Competing with Lois Capps and her 16-year hold onto congressional office, fellow Democratic candidate for 24th Congressional District Representative Paul Coyne came to speak with UCSB students in Campus Democrats at the University Center recently. As part of his campaign, Coyne has put forth a 60-day action agenda, through which he promises to introduce or co-sponsor five of his Congressional priorities within the first 60 days of taking office. These include implementing recommendations by the Simpson-Bowles Commission to reduce spending and reduce the deficit by $4 trillion, introducing the Balanced Budget Amendment to outlaw deficit spending — except in times of war and national emergencies — and introducing a term limit of three terms in the House of Representatives and two terms in the Senate, as well as goals of saving Social Security and Medicare and reducing military spending to 2006 levels.

Coyne, a longtime Santa Maria resident who identifies as fiscally conservative, holds a moderate Democratic stance and stresses the need for careful government spending as a means of preserving the future.

“I do want to make a positive change and make our community better for our children and our grandchildren,” Coyne said. “I don’t want it to be riddled in debt, so we have to practice fiscal responsibility.”

According to Coyne, changes need to be made to existing governmental services, including Social Security, so these remain viable for future generations.

“What many people don’t realize is that the decisions our policymakers make today are the decisions that affect [UCSB students’] generation more than they affect my generation,” Coyne said.

He said this year’s election will allow Santa Barbara residents to choose between two different types of Democratic candidates, with himself as a moderate Democrat and Lois Capps as a liberal Democrat.

Describing Capps as “one of the most liberal members of Congress,” Coyne said her actions in office have not been conducive to saving money or spurring economic productivity.

“She has aligned with the Democratic Party 97 percent of the time,” Coyne said. “She’s liberally spending your tax dollars, which means there will be less economic opportunity when UCSB students graduate and look for jobs.”

Sam Aragon, a first-year economics major and member of Campus Democrats, said Coyne gave students the usual politician behavior, agreeing with students when he needed to and not agreeing other times.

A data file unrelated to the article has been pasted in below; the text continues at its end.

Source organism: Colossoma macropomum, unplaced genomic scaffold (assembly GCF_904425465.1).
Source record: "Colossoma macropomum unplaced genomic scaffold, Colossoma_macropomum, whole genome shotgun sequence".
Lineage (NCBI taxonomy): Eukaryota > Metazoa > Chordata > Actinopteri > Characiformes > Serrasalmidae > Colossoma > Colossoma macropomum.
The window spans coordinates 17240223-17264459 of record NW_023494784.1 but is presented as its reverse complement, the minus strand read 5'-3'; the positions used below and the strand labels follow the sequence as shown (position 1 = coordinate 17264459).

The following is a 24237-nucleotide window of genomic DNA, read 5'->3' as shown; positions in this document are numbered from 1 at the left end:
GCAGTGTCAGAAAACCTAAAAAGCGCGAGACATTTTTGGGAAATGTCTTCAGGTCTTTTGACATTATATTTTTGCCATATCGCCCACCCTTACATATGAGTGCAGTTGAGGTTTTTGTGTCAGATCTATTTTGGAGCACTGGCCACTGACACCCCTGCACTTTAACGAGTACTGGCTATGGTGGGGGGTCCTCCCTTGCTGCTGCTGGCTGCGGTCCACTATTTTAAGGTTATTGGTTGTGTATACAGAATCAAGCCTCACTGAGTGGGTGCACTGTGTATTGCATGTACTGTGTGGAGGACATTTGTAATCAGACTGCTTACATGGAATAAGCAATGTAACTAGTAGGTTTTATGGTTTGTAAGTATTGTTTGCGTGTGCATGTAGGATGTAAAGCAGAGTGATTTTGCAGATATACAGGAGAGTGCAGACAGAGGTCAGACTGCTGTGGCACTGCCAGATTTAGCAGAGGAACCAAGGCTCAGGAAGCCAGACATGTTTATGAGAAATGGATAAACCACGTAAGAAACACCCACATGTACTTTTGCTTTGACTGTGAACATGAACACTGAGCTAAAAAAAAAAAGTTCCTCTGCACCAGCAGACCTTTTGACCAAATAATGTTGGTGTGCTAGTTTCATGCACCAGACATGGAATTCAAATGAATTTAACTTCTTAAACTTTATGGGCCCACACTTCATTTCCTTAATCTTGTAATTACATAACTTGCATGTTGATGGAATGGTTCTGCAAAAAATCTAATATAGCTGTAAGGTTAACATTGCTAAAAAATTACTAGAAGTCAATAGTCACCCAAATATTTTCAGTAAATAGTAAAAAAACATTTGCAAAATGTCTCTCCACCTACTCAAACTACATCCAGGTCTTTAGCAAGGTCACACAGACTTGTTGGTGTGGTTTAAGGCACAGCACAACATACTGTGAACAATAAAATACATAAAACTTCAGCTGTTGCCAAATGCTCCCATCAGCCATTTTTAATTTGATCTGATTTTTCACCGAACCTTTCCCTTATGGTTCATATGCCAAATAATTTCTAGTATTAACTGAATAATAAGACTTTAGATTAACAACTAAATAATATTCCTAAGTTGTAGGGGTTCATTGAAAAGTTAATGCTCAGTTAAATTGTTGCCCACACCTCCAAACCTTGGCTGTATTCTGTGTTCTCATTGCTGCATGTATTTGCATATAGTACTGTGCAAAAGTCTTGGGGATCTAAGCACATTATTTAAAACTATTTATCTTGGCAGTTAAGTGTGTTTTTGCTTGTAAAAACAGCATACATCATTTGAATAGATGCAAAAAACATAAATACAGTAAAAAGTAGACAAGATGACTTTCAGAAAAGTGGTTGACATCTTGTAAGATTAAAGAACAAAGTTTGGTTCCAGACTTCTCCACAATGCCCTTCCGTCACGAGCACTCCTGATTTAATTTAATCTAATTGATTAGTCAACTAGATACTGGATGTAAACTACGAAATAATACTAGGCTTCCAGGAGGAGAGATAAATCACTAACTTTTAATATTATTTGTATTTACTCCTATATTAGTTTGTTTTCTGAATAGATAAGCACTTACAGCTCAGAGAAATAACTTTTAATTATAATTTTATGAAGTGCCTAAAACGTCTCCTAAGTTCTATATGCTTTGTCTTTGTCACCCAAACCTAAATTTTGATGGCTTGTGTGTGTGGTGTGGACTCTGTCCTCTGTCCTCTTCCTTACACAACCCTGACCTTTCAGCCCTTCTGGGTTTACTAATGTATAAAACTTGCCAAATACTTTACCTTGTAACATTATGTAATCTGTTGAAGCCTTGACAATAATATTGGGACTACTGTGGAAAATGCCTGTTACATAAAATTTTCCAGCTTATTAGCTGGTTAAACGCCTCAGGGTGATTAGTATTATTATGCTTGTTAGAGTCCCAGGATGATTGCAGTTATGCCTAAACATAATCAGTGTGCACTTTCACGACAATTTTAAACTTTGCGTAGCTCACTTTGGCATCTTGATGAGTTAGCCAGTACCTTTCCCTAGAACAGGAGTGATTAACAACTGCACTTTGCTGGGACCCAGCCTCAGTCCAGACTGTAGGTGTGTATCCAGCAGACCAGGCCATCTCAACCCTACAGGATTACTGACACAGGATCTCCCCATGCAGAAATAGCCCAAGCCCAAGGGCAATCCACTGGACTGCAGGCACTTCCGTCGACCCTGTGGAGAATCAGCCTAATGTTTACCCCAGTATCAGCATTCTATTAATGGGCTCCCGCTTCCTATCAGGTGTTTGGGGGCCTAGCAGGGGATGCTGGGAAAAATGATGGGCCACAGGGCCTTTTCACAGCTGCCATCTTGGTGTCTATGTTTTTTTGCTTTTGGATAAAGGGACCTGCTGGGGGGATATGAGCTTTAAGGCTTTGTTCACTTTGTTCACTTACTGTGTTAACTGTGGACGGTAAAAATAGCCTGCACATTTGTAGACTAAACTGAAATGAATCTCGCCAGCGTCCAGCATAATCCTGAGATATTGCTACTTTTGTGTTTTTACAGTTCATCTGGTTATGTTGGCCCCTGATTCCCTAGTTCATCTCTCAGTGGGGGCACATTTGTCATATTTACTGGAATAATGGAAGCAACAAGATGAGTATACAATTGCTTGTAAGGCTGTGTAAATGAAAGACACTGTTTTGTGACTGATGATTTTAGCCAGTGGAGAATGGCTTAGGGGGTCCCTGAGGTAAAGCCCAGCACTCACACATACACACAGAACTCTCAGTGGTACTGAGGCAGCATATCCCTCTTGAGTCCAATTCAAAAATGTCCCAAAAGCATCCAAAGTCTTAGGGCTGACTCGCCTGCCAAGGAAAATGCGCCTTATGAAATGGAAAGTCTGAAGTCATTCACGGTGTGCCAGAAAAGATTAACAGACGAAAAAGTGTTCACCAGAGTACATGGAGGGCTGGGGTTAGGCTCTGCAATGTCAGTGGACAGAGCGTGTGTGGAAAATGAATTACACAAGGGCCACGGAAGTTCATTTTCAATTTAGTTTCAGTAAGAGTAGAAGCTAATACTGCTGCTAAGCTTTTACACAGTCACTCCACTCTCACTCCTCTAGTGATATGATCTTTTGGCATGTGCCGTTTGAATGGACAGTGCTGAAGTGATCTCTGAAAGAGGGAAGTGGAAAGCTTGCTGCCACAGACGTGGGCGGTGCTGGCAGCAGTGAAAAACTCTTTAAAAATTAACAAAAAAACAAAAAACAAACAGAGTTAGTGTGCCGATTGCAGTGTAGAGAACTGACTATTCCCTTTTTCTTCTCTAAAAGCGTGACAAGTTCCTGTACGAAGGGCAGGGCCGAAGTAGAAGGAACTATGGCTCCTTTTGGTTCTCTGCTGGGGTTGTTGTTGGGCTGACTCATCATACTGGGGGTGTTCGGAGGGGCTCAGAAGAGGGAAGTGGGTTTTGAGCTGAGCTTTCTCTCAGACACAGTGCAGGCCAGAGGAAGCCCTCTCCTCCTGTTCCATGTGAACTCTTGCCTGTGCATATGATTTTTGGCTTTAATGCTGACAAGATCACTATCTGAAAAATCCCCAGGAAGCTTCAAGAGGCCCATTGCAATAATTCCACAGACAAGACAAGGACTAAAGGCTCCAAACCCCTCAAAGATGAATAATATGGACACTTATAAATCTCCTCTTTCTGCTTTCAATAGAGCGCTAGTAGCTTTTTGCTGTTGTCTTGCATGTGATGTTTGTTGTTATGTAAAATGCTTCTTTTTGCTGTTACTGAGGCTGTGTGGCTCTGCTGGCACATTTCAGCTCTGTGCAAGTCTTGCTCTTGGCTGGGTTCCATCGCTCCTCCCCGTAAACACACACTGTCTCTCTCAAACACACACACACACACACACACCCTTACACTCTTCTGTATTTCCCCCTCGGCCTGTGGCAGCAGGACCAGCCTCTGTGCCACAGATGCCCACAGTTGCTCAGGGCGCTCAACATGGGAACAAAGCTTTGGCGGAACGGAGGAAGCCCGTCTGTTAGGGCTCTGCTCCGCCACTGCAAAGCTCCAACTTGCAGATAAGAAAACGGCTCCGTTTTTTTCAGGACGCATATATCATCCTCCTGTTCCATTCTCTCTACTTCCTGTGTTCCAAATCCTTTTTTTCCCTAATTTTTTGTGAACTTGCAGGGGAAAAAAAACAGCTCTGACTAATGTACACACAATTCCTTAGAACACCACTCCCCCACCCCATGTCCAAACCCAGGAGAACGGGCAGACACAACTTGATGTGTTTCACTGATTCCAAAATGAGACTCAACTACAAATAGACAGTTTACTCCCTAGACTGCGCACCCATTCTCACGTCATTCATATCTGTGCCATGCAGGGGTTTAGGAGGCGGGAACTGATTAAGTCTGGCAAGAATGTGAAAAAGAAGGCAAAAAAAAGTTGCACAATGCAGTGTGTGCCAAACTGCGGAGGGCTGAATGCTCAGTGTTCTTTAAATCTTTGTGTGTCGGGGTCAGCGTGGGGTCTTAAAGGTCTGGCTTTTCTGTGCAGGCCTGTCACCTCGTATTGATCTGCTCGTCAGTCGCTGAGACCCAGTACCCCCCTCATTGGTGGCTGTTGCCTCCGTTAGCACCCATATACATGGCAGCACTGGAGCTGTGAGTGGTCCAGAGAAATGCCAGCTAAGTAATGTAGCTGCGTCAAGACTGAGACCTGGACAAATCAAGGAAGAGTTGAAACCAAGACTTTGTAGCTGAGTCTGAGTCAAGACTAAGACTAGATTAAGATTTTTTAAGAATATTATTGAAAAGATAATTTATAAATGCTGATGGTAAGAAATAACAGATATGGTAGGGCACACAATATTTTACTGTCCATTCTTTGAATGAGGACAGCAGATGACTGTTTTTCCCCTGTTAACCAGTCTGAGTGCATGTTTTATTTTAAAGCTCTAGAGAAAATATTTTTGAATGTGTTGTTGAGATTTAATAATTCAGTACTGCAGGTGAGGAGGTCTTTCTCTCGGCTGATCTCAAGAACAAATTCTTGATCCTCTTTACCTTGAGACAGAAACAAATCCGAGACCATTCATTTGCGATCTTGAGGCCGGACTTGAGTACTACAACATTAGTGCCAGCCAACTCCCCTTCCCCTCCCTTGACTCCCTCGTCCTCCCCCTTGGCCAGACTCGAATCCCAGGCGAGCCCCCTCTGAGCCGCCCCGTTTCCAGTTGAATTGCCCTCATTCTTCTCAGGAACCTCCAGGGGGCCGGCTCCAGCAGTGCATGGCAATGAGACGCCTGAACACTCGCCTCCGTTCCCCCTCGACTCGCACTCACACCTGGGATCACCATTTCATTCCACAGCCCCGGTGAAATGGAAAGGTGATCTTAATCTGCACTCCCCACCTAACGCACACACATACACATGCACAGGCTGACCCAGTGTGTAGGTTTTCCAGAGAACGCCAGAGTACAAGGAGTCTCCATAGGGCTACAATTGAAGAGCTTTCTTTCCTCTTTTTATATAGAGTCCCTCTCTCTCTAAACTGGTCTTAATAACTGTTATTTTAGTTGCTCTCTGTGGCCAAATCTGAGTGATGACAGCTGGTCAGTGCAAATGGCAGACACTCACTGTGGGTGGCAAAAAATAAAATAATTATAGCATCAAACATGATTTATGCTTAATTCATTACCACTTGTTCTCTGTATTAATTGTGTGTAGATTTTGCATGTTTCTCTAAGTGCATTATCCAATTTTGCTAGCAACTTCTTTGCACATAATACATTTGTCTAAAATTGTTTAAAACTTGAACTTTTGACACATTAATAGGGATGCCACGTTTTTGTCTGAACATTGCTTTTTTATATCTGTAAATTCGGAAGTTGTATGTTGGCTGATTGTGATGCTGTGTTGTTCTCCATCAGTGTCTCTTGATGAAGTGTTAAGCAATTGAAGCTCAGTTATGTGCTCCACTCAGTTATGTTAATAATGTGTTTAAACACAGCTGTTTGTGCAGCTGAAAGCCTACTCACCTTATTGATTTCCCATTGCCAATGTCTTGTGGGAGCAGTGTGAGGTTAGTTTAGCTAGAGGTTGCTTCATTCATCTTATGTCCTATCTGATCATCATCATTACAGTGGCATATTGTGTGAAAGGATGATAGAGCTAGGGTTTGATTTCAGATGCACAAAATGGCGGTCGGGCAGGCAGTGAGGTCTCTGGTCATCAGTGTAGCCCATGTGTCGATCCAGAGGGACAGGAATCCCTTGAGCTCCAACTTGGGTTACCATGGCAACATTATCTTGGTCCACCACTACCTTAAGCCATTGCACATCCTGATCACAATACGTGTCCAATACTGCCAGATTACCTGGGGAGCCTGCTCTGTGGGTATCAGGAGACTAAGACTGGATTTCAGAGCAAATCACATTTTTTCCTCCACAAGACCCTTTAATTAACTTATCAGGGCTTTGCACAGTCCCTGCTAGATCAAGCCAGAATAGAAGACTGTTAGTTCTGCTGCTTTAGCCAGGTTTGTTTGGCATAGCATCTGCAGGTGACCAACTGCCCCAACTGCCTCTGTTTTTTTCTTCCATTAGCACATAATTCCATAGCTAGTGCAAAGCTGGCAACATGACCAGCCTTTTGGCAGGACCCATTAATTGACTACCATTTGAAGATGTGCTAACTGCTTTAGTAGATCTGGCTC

“I definitely think Paul Coyne is a good politician. He really emphasized the things he knew we’d support, and he dodged the ones we didn’t really agree on,” Aragon said. “He says he’s a moderate and will get things done in this Congress, but I highly doubt that.”

Nicole Wiegert, a third-year history major and president of the Campus Student Democrat group, said Coyne currently faces “a big uphill battle” in his bid for election.

“I don’t really stand on the same side of a lot of his issues,” Wiegert said. “To me, he’s a bit too conservative, personally. I don’t know how the rest of the club feels, but I think he’s too conservative to call himself a Democrat.”

According to Wiegert, Campus Democrats will take a vote as a club later in the spring to decide whether to endorse Coyne or Capps.

The primary election will be held in June, and the top two candidates from that election will face off in an election in November to decide the 24th Congressional District’s congressperson.

A self-professed “moderate democrat,” Paul Coyne is looking to make a positive change to the community.

A self-professed “moderate democrat,” Paul Coyne is looking to make a positive change to the community.

Photo by Peter Vandenbelt / Daily Nexus

A version of this story appeared on page 5 of Wednesday, February 26, 2014’s print edition of the Daily Nexus.